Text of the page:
There are quite a few plants that thrive in our temperate conditions, but we have some classics that have been used time and time again for their brilliant blooms, evergreen leaves, or easy going nature. Consider adding some of these quintessential southern plants to your own garden this year!
Its fast-growing nature and jubilant blooms make the hydrangea a favorite of the southern gardener. Because of their great volume, their flowers make easy, simple arrangements of just a few stems in a vase. They grow best in zones 5-9 in full to part sun, and may need regular watering if the temperature gets warm. They grow quickly and bloom all summer long. With their large vivid green leaves and colorful flowers, they look great in a hedge or solo as a container plant. The flowers tend to be bluer in acidic soil and pinker in more alkaline soils.
Used for centuries in European Gardens for creating intricate hedge designs, boxwoods are perfect for our traditional gardens here in the south. Boxwoods are constantly bright green, thick, easily shaped and very slow growing ~ therefore are perfect for creating neat patterns and tidy borders for flower beds. Plant this bush in full to partial sun and water regularly in the Southern heat.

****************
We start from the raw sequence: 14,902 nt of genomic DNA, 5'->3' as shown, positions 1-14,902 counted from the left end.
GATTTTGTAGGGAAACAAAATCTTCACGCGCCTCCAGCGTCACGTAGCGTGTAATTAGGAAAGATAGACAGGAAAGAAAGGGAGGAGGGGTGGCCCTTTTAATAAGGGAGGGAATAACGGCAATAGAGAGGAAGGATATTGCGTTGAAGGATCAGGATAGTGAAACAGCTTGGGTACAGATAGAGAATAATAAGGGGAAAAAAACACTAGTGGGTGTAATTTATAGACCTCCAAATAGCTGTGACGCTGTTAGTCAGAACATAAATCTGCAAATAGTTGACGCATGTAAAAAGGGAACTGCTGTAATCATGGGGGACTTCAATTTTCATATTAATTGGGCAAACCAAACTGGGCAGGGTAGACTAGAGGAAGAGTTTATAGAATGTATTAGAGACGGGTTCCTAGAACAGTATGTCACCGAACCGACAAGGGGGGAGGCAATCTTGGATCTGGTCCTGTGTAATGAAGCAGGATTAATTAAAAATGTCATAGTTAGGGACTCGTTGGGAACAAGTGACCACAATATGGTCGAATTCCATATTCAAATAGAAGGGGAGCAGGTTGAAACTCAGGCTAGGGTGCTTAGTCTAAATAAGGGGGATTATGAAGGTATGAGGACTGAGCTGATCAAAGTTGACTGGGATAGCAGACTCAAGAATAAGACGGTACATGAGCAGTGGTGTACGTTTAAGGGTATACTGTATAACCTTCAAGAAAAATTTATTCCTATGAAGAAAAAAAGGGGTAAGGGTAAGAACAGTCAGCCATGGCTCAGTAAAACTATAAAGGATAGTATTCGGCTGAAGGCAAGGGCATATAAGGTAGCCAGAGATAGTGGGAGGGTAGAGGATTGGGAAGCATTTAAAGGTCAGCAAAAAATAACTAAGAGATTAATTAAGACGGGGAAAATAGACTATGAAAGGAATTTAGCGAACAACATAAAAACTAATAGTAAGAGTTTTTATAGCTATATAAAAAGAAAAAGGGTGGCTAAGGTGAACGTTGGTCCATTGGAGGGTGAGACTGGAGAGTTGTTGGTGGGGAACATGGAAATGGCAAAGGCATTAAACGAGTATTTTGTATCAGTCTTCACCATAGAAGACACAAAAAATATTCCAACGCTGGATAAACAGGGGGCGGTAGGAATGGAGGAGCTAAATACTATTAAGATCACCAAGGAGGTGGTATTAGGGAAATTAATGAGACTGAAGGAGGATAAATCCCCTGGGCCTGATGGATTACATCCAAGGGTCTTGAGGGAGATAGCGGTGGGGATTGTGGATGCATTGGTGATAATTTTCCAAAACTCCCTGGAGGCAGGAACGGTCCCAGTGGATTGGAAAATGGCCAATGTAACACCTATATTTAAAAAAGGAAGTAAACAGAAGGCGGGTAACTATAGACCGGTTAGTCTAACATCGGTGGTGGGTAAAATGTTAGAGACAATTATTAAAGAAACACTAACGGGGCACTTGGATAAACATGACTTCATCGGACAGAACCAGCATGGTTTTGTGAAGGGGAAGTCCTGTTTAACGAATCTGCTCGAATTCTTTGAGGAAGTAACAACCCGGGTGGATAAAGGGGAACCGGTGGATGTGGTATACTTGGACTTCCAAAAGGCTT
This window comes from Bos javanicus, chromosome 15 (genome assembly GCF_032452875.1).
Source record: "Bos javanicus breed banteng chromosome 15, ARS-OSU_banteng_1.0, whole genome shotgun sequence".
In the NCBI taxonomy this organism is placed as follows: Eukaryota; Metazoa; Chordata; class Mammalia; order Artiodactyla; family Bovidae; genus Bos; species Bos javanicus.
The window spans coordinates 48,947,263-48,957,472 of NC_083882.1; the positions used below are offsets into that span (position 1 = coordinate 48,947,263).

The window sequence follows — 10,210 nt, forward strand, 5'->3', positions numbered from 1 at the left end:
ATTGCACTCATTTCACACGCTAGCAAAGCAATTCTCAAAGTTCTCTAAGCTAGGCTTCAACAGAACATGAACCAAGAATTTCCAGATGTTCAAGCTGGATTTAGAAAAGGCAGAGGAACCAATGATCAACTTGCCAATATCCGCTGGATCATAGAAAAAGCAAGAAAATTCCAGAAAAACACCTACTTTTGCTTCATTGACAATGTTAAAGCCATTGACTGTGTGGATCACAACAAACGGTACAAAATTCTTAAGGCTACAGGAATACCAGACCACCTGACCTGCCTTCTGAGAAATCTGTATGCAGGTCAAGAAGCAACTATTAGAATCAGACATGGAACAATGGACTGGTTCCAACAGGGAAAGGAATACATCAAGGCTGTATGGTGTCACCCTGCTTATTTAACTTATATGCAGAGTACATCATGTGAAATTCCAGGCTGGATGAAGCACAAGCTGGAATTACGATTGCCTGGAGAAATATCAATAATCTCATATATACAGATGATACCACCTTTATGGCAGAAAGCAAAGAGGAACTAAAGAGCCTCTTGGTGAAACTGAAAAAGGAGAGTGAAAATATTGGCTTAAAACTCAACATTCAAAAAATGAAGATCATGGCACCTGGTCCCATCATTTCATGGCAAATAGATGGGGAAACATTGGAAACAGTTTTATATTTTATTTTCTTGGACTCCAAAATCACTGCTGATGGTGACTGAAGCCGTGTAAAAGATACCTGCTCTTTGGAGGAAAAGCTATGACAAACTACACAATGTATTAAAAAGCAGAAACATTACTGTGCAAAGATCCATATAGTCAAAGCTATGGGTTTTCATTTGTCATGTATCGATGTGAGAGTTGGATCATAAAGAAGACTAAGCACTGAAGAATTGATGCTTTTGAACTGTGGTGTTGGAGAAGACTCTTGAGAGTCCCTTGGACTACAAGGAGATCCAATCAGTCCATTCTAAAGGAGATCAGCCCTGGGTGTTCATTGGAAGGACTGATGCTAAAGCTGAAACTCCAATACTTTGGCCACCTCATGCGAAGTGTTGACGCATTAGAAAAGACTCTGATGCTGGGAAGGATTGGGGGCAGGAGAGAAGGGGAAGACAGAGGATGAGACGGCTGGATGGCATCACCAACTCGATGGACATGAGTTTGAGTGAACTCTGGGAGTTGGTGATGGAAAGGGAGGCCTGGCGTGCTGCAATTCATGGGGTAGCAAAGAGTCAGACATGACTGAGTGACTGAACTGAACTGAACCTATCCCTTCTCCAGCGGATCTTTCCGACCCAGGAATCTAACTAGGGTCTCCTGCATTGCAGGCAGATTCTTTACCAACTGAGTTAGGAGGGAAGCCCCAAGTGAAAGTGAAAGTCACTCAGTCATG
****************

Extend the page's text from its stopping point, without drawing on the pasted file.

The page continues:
The hardy azalea bush is a southern native and therefore very popular in the Southern garden. In the spring they deliver bright blooms ranging from hot pink to stark white (and everything in between). Azaleas can grow up to six feet tall and look beautiful grouped in shrub borders. They grow best in full to partial sun and have minimal watering needs
The camellias are one of the first flowers to bloom here in the south in late Winter, their layers of petals remind us of the impending warm weather to come. Camellias can grow to tree-like heights and create a thick screening with glossy leaves that stay green all year long. Camellias like filtered sunlight and have moderate watering needs.
The Star Jasmine is an easy-to-grow vine with a thick covering of white flowers that have the most amazing fragrance. Growing up to 20 feet in length, it can quickly cover trellises or a fence making it a Southern garden favorite. Star Jasmine can be planted in a container as well with a small trellis for colder climates that you can place near the house during winter. It likes partial to full sun and requires moderate watering.
When thinking of the southern gardens, Gardenia’s often come to mind. These plants have been in southern gardens for generations. In the correct location, they will bloom from mid-spring through the summer and into fall. This beautiful plant is evergreen plant is considered subtropical, meaning it loves our hot humid summers.